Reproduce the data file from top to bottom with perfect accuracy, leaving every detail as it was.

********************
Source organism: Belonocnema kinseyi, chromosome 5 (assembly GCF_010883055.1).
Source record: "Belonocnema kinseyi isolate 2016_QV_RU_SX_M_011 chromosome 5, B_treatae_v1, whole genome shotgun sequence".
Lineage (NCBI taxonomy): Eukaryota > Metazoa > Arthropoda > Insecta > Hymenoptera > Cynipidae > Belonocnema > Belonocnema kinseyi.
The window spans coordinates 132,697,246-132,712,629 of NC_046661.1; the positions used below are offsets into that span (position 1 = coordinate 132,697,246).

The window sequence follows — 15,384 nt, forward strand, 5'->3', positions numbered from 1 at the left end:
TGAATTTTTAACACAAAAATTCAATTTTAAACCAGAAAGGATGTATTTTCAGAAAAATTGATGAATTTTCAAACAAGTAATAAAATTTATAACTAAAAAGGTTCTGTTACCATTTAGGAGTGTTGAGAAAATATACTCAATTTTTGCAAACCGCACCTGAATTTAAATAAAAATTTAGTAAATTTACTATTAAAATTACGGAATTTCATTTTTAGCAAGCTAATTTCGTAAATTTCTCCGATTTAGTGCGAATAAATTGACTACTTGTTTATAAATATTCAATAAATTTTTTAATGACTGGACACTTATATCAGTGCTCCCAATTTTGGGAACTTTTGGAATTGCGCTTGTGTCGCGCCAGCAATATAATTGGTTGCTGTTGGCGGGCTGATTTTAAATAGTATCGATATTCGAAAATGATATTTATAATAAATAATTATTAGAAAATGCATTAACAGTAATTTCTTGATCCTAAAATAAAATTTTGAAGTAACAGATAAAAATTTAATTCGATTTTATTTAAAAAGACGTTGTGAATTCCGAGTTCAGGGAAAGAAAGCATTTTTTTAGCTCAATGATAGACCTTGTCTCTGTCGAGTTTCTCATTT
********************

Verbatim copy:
Source organism: Belonocnema kinseyi, chromosome 5 (assembly GCF_010883055.1).
Source record: "Belonocnema kinseyi isolate 2016_QV_RU_SX_M_011 chromosome 5, B_treatae_v1, whole genome shotgun sequence".
Lineage (NCBI taxonomy): Eukaryota > Metazoa > Arthropoda > Insecta > Hymenoptera > Cynipidae > Belonocnema > Belonocnema kinseyi.
The window spans coordinates 132,697,246-132,712,629 of NC_046661.1; the positions used below are offsets into that span (position 1 = coordinate 132,697,246).

The window sequence follows — 15,384 nt, forward strand, 5'->3', positions numbered from 1 at the left end:
TGAATTTTTAACACAAAAATTCAATTTTAAACCAGAAAGGATGTATTTTCAGAAAAATTGATGAATTTTCAAACAAGTAATAAAATTTATAACTAAAAAGGTTCTGTTACCATTTAGGAGTGTTGAGAAAATATACTCAATTTTTGCAAACCGCACCTGAATTTAAATAAAAATTTAGTAAATTTACTATTAAAATTACGGAATTTCATTTTTAGCAAGCTAATTTCGTAAATTTCTCCGATTTAGTGCGAATAAATTGACTACTTGTTTATAAATATTCAATAAATTTTTTAATGACTGGACACTTATATCAGTGCTCCCAATTTTGGGAACTTTTGGAATTGCGCTTGTGTCGCGCCAGCAATATAATTGGTTGCTGTTGGCGGGCTGATTTTAAATAGTATCGATATTCGAAAATGATATTTATAATAAATAATTATTAGAAAATGCATTAACAGTAATTTCTTGATCCTAAAATAAAATTTTGAAGTAACAGATAAAAATTTAATTCGATTTTATTTAAAAAGACGTTGTGAATTCCGAGTTCAGGGAAAGAAAGCATTTTTTTAGCTCAATGATAGACCTTGTCTCTGTCGAGTTTCTCATTT